Bush’s statement during House impeachment debates was met with some boos from Republicans
Photographed by Corina Marie for TheWrap
Newly elected Rep. Cori Bush branded Donald Trump a “white supremacist president” during House debate Wednesday around impeaching him a second time.
“Madam Speaker, St. Louis and I rise in support of the article of impeachment against Donald J. Trump,” she said. “If we fail to remove a white supremacist president who incited a white supremacist insurrection, it’s communities like Missouri’s 1st District that suffer the most.”
She went on: “The 117th Congress must understand that we have a mandate to legislate in defense of Black lives. The first step in that process is to root out white supremacy, starting with impeaching the white supremacist in chief.”
On Monday, House Democrats introduced an article of impeachment accusing Trump of “incitement of an insurrection.” Last Wednesday, Pro-Trump demonstrators descended on the nation’s capital to protest the certification of President-elect Joe Biden’s win, which Trump falsely claimed since the election was the result of widespread fraud. At Trump’s urging, a mob of demonstrators turned their attention to the Capitol building, which they breached, sending lawmakers into lockdown and postponing the certification. All told, at least six deaths have been associated with the riot, including those of two Capitol police officers.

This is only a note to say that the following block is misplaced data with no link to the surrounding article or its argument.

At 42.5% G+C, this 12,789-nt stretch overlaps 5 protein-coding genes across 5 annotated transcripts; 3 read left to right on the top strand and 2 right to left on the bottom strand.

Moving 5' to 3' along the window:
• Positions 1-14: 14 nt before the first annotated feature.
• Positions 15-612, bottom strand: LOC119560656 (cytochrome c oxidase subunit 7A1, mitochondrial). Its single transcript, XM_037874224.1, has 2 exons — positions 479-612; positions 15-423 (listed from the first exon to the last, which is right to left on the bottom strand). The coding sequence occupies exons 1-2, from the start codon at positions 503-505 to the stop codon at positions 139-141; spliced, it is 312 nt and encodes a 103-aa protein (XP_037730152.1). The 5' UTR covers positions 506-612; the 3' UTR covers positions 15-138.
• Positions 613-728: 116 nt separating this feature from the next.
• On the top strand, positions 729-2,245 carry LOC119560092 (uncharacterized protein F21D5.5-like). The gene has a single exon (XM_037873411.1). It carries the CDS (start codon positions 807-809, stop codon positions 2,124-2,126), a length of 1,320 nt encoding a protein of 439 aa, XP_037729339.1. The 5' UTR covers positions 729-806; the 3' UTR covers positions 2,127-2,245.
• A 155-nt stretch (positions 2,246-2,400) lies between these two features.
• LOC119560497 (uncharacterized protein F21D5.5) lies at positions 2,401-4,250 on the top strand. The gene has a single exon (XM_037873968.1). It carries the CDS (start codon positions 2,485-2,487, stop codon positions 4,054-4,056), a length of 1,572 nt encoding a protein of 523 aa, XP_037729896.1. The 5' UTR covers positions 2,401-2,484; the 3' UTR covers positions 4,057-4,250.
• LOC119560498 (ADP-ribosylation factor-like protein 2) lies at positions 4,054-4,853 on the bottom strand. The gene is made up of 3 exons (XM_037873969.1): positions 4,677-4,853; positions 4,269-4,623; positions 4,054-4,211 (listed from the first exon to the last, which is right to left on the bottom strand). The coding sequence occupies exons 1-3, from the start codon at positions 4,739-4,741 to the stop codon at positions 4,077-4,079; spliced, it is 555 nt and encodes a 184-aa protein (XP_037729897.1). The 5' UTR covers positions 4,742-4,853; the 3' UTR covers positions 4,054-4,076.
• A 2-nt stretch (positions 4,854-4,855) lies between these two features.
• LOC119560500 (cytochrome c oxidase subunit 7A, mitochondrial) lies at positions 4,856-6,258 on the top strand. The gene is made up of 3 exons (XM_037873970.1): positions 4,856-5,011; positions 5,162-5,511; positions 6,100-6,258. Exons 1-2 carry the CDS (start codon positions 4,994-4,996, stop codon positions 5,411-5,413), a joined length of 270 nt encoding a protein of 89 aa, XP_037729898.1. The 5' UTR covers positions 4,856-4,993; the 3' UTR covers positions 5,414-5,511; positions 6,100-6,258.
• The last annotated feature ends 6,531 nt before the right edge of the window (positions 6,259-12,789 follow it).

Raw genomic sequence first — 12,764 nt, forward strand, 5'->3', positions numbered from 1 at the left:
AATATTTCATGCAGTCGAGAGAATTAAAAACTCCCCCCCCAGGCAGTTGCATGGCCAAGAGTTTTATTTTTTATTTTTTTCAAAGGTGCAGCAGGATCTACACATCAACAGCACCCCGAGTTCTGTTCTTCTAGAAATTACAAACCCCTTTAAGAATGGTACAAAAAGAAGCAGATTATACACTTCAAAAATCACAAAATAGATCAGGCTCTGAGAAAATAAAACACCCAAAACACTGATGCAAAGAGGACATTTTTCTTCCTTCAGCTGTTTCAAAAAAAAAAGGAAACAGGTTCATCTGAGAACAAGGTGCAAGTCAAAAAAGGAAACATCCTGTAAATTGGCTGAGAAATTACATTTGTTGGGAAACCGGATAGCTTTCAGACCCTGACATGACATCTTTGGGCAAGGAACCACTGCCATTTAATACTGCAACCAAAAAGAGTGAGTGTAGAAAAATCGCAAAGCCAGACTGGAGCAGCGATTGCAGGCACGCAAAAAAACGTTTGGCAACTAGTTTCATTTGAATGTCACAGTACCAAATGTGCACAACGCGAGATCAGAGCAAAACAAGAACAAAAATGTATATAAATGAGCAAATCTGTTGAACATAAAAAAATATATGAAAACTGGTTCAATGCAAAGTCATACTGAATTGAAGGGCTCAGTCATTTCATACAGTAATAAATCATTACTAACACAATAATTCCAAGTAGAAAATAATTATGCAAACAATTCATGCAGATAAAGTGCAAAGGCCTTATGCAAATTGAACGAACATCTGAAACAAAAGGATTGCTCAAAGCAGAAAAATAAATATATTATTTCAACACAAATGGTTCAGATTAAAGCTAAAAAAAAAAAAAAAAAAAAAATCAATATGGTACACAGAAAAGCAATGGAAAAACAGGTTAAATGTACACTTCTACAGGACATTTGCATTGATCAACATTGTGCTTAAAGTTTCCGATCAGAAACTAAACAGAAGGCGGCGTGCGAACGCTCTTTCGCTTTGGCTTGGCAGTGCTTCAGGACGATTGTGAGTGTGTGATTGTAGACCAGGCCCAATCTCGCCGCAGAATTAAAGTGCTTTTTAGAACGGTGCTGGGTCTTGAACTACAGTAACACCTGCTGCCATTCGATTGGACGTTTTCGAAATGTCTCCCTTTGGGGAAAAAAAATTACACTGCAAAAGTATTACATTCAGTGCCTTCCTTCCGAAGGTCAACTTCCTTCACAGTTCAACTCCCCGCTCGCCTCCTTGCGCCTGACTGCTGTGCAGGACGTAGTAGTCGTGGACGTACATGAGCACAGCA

Bush’s statement was met with boos from some Republicans in attendance. She spoke to TheWrap late last year about her experiences with some of her Republican colleagues during congressional orientation. She shared an anecdote with journalist Soledad O’Brien during TheWrap’s Power Women Summit 2020 in December, recalling that her peers at orientation thought her name was Breonna Taylor because her face mask bore the name of the Black woman who was killed by police earlier in 2020.
Bush believes the incident during orientation — or “Congress School” as she calls it — would not have happened if Congress reflected “every sect of our society” and its members came from varied backgrounds. As O’Brien pointed out, Bush is a single mother, registered nurse, ordained pastor, activist and community organizer.
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